GUEST POST: An Interview With an Educational Realist and Grumpy Old Man
Paul A. Kirschner, @P_A_Kirschner, is Distinguished University Professor in the Welten Institute at the Open University of the Netherlands and describes himself as an educational realist and grumpy old man. Together with collaborator Mirjam Neelen, @MirjamN, Paul writes a rigorously evidence-based educational blog (for an article on homework that we reblogged, see here.
What is your favorite aspect of doing research related to education?
Actually, there are at least 4 aspects that I enjoy:
1) Doing research: adding to the corpus of knowledge, figure out what's beneficial to learning and teaching, and alerting people to what isn't. I want to fundamentally understand how people can learn in effective, efficient, and enjoyable ways, and how you can teach and design learning materials to achieve this objective. If a learner doesn't enjoy the learning experience, even if it’s effective and/or efficient, they won't do it. The same is true for teaching: that is it must also be effective, efficient, and enjoyable for the teacher because if a teacher doesn't enjoy the teaching process, even if it’s effective and/or efficient, they won't do it.
2) Working with young academics: trying to distill in them / helping them understand the "habitus" of research - what it is to be a researcher in a community of researchers.
3) Improving education: our future is based on what our children learn and how they learn. The snake-oil salesmen around education are ruining the future of a lot of people when they propagate myths like learning styles and left-brain/right-brain. I want to fight against these eduquacks.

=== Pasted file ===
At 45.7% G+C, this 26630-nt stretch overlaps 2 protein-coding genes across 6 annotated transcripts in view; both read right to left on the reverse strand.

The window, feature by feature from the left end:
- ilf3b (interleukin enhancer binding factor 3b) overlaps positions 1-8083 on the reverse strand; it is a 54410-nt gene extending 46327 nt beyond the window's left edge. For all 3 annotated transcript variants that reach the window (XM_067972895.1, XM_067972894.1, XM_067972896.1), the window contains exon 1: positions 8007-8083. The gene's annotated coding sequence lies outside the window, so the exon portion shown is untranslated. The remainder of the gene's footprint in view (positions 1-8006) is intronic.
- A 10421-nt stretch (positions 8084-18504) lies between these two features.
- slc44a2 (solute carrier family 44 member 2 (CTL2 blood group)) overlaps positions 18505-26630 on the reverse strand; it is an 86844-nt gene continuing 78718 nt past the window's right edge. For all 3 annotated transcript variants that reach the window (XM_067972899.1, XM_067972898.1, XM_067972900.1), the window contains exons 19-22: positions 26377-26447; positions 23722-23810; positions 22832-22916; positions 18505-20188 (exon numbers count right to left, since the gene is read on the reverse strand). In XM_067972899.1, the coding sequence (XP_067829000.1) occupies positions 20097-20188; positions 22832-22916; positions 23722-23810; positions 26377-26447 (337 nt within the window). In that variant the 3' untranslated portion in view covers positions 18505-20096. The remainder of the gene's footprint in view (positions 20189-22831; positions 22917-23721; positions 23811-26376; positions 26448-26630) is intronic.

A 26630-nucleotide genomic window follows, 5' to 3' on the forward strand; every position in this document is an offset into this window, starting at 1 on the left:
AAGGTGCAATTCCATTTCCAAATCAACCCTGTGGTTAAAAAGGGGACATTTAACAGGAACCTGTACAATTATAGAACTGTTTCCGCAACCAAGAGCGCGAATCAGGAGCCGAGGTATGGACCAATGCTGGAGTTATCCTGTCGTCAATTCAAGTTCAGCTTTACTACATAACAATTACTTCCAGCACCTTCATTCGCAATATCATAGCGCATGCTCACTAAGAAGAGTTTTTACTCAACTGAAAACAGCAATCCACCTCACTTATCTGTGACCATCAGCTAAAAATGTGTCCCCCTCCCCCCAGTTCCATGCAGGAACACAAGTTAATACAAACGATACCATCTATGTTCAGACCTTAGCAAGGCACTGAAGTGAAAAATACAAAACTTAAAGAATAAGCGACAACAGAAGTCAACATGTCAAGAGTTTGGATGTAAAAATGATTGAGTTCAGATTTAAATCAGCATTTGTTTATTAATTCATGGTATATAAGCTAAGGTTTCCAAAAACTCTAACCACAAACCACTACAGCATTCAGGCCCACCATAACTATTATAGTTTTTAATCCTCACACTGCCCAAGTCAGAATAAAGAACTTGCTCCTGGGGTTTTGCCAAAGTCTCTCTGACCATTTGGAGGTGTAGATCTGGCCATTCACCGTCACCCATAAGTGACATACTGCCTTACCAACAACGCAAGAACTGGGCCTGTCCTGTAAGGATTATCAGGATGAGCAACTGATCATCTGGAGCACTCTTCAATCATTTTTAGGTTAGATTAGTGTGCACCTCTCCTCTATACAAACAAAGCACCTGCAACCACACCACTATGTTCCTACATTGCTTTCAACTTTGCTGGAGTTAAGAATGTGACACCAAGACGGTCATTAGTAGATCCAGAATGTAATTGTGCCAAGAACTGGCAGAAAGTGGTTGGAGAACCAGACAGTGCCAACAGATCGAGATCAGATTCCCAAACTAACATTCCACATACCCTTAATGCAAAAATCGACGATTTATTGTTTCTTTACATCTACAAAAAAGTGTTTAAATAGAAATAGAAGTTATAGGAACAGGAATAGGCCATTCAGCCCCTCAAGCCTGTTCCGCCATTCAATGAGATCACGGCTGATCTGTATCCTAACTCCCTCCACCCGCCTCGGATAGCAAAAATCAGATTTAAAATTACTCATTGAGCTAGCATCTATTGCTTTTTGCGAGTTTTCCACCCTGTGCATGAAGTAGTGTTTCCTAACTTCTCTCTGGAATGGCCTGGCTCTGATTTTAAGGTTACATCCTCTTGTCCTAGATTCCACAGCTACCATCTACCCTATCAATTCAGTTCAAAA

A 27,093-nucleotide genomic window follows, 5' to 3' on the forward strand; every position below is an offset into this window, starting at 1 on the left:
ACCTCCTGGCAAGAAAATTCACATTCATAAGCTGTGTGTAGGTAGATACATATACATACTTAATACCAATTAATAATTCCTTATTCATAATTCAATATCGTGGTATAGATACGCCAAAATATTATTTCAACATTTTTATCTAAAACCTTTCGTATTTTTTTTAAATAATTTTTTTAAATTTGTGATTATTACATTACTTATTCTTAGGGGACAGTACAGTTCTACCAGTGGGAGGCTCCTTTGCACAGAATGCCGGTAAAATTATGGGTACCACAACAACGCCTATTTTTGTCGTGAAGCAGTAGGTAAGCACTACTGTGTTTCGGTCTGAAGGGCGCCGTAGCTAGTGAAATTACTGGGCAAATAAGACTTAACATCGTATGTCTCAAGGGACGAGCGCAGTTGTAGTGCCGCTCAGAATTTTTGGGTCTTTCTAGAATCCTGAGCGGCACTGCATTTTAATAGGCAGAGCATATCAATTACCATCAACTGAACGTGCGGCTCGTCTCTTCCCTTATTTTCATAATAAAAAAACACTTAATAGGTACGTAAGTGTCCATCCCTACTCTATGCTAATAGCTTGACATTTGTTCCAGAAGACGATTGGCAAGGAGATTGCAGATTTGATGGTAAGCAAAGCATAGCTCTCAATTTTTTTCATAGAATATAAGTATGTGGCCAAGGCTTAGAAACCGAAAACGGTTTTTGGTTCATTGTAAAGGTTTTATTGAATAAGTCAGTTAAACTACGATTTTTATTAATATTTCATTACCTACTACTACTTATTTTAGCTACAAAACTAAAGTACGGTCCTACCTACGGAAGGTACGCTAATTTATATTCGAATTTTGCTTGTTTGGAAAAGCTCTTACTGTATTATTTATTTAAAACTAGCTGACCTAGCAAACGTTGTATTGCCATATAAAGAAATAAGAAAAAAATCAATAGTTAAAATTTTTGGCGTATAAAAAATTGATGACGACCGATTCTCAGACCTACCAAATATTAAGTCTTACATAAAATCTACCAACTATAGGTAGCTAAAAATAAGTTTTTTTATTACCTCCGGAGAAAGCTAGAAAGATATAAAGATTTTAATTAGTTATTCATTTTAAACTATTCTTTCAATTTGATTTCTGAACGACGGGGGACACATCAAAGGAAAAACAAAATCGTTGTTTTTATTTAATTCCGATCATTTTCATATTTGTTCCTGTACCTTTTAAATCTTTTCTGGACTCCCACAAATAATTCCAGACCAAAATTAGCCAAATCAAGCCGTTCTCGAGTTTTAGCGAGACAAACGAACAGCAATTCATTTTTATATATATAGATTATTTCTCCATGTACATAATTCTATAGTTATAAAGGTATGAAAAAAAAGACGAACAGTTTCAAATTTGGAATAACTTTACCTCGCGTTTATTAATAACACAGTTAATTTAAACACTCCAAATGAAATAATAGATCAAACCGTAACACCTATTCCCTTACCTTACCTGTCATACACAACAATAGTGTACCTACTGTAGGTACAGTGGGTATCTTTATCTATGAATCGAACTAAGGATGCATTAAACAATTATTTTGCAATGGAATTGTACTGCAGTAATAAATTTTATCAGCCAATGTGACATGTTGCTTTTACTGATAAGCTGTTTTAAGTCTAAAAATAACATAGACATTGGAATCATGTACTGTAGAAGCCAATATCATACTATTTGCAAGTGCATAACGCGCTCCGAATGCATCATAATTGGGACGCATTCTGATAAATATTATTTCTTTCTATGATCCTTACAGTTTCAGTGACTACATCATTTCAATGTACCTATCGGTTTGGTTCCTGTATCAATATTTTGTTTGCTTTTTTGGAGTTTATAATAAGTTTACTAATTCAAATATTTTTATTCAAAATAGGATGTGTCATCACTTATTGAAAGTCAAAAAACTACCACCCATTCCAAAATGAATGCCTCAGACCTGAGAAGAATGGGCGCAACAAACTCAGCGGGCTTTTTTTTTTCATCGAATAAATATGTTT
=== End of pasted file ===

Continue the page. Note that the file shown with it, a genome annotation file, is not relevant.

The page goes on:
4) The close-knit community of very nice people in the learning sciences, educational research, instructional design. They really know how to party!
In an ideal world, how would your broader audience (e.g., teachers, parents) engage with your research?
In the best of all possible worlds, my broader audience would apply evidence-based principles to make teaching and learning more effective, more efficient, and more enjoyable. That is:
- More EFFECTIVE means that more information could be learned in the same amount of time;
- More EFFICIENT means that the same amount of information could be learned in less time; and
- More ENJOYABLE means that teachers and students want to do it.
Other than that, I would want researchers to read my papers (not just the really highly cited ones!). And I would want teachers to read my more non-specialist writings (e.g., the book, columns, blog about teaching and learning, teacher journals). Parents might read up on urban myths, and perhaps articles about how and when to trust educators - so they can make better choices about their children’s education. I want the general public to be critical consumers of teaching and learning tools and techniques.
What advice do you have for academics who want to improve education?